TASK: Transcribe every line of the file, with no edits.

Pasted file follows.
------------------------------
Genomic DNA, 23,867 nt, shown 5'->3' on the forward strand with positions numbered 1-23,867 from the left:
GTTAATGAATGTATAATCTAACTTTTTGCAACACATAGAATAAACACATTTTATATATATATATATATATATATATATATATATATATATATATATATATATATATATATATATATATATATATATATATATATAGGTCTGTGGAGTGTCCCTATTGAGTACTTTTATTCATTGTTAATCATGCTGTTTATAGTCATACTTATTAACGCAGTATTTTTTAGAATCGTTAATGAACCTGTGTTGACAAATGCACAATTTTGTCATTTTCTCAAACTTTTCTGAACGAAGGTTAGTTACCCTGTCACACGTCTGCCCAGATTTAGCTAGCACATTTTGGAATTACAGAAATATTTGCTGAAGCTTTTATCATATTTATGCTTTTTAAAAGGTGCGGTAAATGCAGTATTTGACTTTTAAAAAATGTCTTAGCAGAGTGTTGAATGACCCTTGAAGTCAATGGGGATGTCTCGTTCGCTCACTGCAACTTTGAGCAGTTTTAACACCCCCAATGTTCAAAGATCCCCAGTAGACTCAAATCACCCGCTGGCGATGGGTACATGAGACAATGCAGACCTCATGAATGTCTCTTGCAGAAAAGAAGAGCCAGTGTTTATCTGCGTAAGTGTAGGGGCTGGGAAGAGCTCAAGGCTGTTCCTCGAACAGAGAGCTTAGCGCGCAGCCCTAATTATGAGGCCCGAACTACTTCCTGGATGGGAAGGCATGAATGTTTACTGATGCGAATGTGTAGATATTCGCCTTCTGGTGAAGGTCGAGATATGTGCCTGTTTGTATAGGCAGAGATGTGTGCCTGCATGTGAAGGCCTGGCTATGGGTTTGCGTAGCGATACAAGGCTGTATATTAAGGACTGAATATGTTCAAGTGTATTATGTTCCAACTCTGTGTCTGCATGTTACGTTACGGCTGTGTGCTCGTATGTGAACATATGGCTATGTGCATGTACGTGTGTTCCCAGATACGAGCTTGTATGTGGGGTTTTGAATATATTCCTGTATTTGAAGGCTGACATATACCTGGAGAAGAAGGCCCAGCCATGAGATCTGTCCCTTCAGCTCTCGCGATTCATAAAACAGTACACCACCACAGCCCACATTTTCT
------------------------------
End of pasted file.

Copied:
Genomic DNA, 23,867 nt, shown 5'->3' on the forward strand with positions numbered 1-23,867 from the left:
GTTAATGAATGTATAATCTAACTTTTTGCAACACATAGAATAAACACATTTTATATATATATATATATATATATATATATATATATATATATATATATATATATATATATATATATATATATATATATATATATAGGTCTGTGGAGTGTCCCTATTGAGTACTTTTATTCATTGTTAATCATGCTGTTTATAGTCATACTTATTAACGCAGTATTTTTTAGAATCGTTAATGAACCTGTGTTGACAAATGCACAATTTTGTCATTTTCTCAAACTTTTCTGAACGAAGGTTAGTTACCCTGTCACACGTCTGCCCAGATTTAGCTAGCACATTTTGGAATTACAGAAATATTTGCTGAAGCTTTTATCATATTTATGCTTTTTAAAAGGTGCGGTAAATGCAGTATTTGACTTTTAAAAAATGTCTTAGCAGAGTGTTGAATGACCCTTGAAGTCAATGGGGATGTCTCGTTCGCTCACTGCAACTTTGAGCAGTTTTAACACCCCCAATGTTCAAAGATCCCCAGTAGACTCAAATCACCCGCTGGCGATGGGTACATGAGACAATGCAGACCTCATGAATGTCTCTTGCAGAAAAGAAGAGCCAGTGTTTATCTGCGTAAGTGTAGGGGCTGGGAAGAGCTCAAGGCTGTTCCTCGAACAGAGAGCTTAGCGCGCAGCCCTAATTATGAGGCCCGAACTACTTCCTGGATGGGAAGGCATGAATGTTTACTGATGCGAATGTGTAGATATTCGCCTTCTGGTGAAGGTCGAGATATGTGCCTGTTTGTATAGGCAGAGATGTGTGCCTGCATGTGAAGGCCTGGCTATGGGTTTGCGTAGCGATACAAGGCTGTATATTAAGGACTGAATATGTTCAAGTGTATTATGTTCCAACTCTGTGTCTGCATGTTACGTTACGGCTGTGTGCTCGTATGTGAACATATGGCTATGTGCATGTACGTGTGTTCCCAGATACGAGCTTGTATGTGGGGTTTTGAATATATTCCTGTATTTGAAGGCTGACATATACCTGGAGAAGAAGGCCCAGCCATGAGATCTGTCCCTTCAGCTCTCGCGATTCATAAAACAGTACACCACCACAGCCCACATTTTCT